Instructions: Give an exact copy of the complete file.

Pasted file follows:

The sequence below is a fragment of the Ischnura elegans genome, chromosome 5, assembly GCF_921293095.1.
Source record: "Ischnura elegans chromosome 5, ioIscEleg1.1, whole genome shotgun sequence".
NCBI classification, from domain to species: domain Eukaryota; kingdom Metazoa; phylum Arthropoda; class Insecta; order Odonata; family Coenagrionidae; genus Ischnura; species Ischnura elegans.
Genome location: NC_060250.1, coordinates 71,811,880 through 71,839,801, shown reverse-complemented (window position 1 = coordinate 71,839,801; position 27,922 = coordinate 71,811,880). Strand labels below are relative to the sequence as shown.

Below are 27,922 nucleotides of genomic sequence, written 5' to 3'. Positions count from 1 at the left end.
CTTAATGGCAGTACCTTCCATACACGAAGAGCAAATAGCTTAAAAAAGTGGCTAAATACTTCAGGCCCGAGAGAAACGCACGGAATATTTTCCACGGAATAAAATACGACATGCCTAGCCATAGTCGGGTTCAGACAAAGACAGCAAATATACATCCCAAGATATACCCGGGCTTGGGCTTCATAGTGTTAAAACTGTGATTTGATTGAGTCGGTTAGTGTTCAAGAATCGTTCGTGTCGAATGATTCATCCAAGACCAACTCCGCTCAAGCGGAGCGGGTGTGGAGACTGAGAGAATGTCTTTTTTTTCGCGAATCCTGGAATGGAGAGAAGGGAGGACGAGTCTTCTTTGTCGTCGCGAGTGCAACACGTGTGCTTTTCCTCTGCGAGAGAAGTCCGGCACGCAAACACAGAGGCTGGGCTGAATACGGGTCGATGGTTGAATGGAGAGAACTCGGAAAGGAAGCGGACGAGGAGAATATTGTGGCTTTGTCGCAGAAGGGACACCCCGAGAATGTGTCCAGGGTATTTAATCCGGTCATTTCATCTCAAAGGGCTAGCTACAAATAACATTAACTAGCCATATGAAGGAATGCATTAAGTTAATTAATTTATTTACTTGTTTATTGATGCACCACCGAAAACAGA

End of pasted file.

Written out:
The sequence below is a fragment of the Ischnura elegans genome, chromosome 5, assembly GCF_921293095.1.
Source record: "Ischnura elegans chromosome 5, ioIscEleg1.1, whole genome shotgun sequence".
NCBI classification, from domain to species: domain Eukaryota; kingdom Metazoa; phylum Arthropoda; class Insecta; order Odonata; family Coenagrionidae; genus Ischnura; species Ischnura elegans.
Genome location: NC_060250.1, coordinates 71,811,880 through 71,839,801, shown reverse-complemented (window position 1 = coordinate 71,839,801; position 27,922 = coordinate 71,811,880). Strand labels below are relative to the sequence as shown.

Below are 27,922 nucleotides of genomic sequence, written 5' to 3'. Positions count from 1 at the left end.
CTTAATGGCAGTACCTTCCATACACGAAGAGCAAATAGCTTAAAAAAGTGGCTAAATACTTCAGGCCCGAGAGAAACGCACGGAATATTTTCCACGGAATAAAATACGACATGCCTAGCCATAGTCGGGTTCAGACAAAGACAGCAAATATACATCCCAAGATATACCCGGGCTTGGGCTTCATAGTGTTAAAACTGTGATTTGATTGAGTCGGTTAGTGTTCAAGAATCGTTCGTGTCGAATGATTCATCCAAGACCAACTCCGCTCAAGCGGAGCGGGTGTGGAGACTGAGAGAATGTCTTTTTTTTCGCGAATCCTGGAATGGAGAGAAGGGAGGACGAGTCTTCTTTGTCGTCGCGAGTGCAACACGTGTGCTTTTCCTCTGCGAGAGAAGTCCGGCACGCAAACACAGAGGCTGGGCTGAATACGGGTCGATGGTTGAATGGAGAGAACTCGGAAAGGAAGCGGACGAGGAGAATATTGTGGCTTTGTCGCAGAAGGGACACCCCGAGAATGTGTCCAGGGTATTTAATCCGGTCATTTCATCTCAAAGGGCTAGCTACAAATAACATTAACTAGCCATATGAAGGAATGCATTAAGTTAATTAATTTATTTACTTGTTTATTGATGCACCACCGAAAACAGA